Pennsylvania Lawmaker to Introduce Legislation to End Daylight Savings Time!
For a century U.S residents have been falling back and springing forward in observance of Daylight Saving Time. Now a Pennsylvania lawmaker exclaimed that the 100+ year old tradition has “outlived its usefulness.”
Americans have been observing DST so long that many do not even know when it started, how it started or why it started. The tradition originates from Europe during WWI as a means to conserve the usage of fuel. The practice was then adapted to the U.S in 1918. However, it was repealed in 1919. Then during WWII Daylight Saving Time was brought back, this time cities and municipalities had the right to choose if they wanted to observe or not. As you can imagine this caused a lot of confusion as well as frustration. Then finally in 1974 President Nixon signed into law the Emergency Daylight Saving Time Energy Conservation Act.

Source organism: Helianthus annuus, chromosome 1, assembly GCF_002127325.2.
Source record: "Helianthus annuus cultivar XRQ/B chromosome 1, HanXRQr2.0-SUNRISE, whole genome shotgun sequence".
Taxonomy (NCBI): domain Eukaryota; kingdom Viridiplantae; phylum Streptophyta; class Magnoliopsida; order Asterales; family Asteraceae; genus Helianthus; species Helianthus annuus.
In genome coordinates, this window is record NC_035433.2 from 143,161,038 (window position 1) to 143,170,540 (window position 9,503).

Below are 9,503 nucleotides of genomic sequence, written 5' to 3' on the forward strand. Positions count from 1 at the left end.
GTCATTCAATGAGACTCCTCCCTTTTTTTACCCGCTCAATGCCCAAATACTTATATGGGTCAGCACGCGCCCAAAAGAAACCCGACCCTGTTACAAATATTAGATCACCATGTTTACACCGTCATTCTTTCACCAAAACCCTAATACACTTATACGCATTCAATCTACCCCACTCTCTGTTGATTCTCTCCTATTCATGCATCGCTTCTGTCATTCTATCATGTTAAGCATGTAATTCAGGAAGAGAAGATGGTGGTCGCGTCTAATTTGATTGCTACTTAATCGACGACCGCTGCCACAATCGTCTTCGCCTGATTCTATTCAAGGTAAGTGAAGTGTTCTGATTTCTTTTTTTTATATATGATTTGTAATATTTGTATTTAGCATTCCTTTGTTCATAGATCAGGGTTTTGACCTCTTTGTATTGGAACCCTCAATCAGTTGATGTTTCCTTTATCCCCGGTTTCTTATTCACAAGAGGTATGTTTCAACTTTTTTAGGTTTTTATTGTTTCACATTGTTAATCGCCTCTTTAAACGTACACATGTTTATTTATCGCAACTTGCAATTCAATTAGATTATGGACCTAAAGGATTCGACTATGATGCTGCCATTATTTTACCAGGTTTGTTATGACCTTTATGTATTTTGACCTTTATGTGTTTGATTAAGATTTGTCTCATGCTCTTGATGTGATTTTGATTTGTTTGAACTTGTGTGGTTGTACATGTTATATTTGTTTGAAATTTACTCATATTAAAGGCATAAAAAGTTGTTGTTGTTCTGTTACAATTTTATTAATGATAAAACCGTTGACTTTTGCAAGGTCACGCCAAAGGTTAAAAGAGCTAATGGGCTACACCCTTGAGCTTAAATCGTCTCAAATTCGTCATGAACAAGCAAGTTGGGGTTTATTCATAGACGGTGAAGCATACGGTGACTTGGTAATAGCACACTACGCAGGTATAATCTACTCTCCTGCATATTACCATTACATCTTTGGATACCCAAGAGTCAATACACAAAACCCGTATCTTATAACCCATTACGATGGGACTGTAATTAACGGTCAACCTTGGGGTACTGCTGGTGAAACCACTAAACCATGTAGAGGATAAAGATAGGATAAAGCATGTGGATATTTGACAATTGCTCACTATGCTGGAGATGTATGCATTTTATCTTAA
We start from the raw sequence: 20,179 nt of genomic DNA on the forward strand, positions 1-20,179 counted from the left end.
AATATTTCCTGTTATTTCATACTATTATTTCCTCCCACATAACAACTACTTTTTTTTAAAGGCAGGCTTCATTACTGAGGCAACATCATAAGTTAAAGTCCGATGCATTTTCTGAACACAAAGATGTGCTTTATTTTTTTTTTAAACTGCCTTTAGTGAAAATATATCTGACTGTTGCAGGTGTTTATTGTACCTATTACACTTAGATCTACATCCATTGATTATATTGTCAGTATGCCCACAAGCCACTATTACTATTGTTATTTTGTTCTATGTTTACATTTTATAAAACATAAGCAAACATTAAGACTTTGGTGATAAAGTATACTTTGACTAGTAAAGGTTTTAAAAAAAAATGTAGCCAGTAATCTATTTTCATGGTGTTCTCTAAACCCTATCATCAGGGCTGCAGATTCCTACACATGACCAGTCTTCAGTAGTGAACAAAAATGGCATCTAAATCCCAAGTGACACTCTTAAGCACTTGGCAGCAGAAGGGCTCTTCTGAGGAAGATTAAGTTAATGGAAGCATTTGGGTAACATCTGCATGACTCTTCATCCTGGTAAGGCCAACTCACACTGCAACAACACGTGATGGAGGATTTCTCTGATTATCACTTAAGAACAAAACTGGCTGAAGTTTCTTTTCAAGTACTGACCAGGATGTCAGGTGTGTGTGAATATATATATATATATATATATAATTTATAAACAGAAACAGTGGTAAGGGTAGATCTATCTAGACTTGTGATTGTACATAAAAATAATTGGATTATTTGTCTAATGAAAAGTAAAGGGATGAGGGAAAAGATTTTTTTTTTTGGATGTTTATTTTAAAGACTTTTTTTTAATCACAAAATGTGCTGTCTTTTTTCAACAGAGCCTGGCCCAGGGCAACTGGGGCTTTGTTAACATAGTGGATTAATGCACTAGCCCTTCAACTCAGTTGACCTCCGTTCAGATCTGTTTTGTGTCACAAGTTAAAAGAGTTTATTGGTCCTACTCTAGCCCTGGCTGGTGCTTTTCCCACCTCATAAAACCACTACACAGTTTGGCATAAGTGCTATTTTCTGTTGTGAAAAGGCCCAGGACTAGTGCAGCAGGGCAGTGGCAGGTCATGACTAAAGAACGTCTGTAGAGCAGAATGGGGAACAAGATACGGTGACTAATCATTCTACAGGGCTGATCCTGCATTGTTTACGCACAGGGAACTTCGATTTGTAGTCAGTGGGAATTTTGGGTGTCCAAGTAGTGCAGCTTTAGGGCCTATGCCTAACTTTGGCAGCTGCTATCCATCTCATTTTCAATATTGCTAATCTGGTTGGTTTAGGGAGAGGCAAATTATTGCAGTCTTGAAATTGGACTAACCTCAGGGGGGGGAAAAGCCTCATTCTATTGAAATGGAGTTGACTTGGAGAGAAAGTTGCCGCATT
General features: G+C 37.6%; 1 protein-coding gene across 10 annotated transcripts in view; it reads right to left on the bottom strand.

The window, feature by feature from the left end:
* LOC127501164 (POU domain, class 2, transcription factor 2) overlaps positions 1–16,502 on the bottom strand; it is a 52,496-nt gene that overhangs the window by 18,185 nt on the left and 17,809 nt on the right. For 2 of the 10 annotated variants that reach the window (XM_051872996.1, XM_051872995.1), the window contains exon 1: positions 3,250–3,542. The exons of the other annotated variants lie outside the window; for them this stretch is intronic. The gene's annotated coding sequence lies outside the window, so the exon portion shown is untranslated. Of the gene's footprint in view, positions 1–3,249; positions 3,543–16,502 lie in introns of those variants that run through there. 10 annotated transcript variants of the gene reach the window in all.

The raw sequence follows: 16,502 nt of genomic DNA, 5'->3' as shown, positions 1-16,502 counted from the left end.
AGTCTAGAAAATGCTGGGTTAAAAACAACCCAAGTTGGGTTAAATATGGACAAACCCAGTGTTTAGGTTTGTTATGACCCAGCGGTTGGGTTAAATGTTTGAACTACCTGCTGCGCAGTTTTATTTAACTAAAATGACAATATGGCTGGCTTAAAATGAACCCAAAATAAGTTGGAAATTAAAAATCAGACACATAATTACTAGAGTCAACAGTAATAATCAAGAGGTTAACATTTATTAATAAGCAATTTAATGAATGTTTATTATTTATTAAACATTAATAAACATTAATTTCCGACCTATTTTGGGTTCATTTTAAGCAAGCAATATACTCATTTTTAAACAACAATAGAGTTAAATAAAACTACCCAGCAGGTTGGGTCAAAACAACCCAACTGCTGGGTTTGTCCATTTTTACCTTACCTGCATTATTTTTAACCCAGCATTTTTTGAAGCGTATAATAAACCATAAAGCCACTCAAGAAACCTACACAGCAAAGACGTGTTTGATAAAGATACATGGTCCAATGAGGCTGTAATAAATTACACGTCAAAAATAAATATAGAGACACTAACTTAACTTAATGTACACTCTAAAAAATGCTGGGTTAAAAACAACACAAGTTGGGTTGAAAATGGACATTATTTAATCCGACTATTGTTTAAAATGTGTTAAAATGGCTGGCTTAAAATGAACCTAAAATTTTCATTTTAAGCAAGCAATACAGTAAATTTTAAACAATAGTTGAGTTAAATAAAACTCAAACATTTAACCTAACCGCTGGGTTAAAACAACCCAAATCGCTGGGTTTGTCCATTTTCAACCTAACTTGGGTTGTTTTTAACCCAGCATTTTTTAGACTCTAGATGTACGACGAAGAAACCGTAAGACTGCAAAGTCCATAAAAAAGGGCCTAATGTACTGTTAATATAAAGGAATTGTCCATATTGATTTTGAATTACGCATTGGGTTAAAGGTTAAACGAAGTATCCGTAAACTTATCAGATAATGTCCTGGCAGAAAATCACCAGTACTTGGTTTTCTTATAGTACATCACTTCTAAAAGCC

Now Russ Diamond, a Republican from the 102nd District is planning to introduce legislation to end DST. Diamond cites a 2016 study of 300 U.S. cities that found DST was responsible for $434 million in annual economic losses, including negative economic impact in every Pennsylvania metropolitan area studied.
Currently Arizona and Hawaii are the only states that do not observe Daylight Saving Time. Diamond wants PA to blaze the trail on the east coast. In his study Diamond states “Changing clocks twice every year simply because ‘we’ve always done it that way’ is not enough reason to continue the practice.”
Although he does have a valid point, if Diamond gets his way you can say goodbye to the late summer sunsets. Dimond does address this concern by saying “Some may assume that adopting permanent DST is more appealing due to the emotional romanticism of summertime activities during the other three seasons,” Diamond says. “However, given that Pennsylvania is geographically situated roughly between the 75th and 80th parallels, our traditional schedules as they relate to winter daylight, and the natural idea that noon should approximate the time of the sun’s zenith (hence, “mid-day”), Eastern Standard Time is the logical preference.”